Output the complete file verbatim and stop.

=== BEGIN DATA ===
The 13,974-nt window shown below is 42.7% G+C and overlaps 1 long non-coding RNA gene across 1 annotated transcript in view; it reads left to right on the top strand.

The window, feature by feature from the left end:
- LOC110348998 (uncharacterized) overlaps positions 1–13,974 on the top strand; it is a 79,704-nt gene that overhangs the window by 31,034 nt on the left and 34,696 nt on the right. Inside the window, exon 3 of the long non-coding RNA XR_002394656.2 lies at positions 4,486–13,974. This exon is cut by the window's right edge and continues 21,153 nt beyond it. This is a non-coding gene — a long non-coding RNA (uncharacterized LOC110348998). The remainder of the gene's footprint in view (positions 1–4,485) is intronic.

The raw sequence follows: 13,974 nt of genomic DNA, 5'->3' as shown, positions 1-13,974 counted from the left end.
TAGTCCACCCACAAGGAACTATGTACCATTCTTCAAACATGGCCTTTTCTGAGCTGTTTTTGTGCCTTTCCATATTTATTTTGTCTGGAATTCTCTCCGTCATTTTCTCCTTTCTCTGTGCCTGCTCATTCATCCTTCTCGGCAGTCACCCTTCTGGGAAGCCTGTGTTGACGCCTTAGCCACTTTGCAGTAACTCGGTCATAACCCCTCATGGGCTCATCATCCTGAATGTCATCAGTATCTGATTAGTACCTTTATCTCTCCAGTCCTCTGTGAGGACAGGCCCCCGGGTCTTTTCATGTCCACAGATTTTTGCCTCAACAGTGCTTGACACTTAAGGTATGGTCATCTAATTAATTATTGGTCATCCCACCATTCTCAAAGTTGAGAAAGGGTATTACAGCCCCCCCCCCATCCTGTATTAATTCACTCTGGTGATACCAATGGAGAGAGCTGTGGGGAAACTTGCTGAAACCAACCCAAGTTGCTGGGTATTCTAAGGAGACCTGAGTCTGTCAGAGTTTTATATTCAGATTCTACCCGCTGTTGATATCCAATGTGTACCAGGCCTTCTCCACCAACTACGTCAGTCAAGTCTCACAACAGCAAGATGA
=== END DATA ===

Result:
The 13,974-nt window shown below is 42.7% G+C and overlaps 1 long non-coding RNA gene across 1 annotated transcript in view; it reads left to right on the top strand.

The window, feature by feature from the left end:
- LOC110348998 (uncharacterized) overlaps positions 1–13,974 on the top strand; it is a 79,704-nt gene that overhangs the window by 31,034 nt on the left and 34,696 nt on the right. Inside the window, exon 3 of the long non-coding RNA XR_002394656.2 lies at positions 4,486–13,974. This exon is cut by the window's right edge and continues 21,153 nt beyond it. This is a non-coding gene — a long non-coding RNA (uncharacterized LOC110348998). The remainder of the gene's footprint in view (positions 1–4,485) is intronic.

The raw sequence follows: 13,974 nt of genomic DNA, 5'->3' as shown, positions 1-13,974 counted from the left end.
TAGTCCACCCACAAGGAACTATGTACCATTCTTCAAACATGGCCTTTTCTGAGCTGTTTTTGTGCCTTTCCATATTTATTTTGTCTGGAATTCTCTCCGTCATTTTCTCCTTTCTCTGTGCCTGCTCATTCATCCTTCTCGGCAGTCACCCTTCTGGGAAGCCTGTGTTGACGCCTTAGCCACTTTGCAGTAACTCGGTCATAACCCCTCATGGGCTCATCATCCTGAATGTCATCAGTATCTGATTAGTACCTTTATCTCTCCAGTCCTCTGTGAGGACAGGCCCCCGGGTCTTTTCATGTCCACAGATTTTTGCCTCAACAGTGCTTGACACTTAAGGTATGGTCATCTAATTAATTATTGGTCATCCCACCATTCTCAAAGTTGAGAAAGGGTATTACAGCCCCCCCCCCATCCTGTATTAATTCACTCTGGTGATACCAATGGAGAGAGCTGTGGGGAAACTTGCTGAAACCAACCCAAGTTGCTGGGTATTCTAAGGAGACCTGAGTCTGTCAGAGTTTTATATTCAGATTCTACCCGCTGTTGATATCCAATGTGTACCAGGCCTTCTCCACCAACTACGTCAGTCAAGTCTCACAACAGCAAGATGA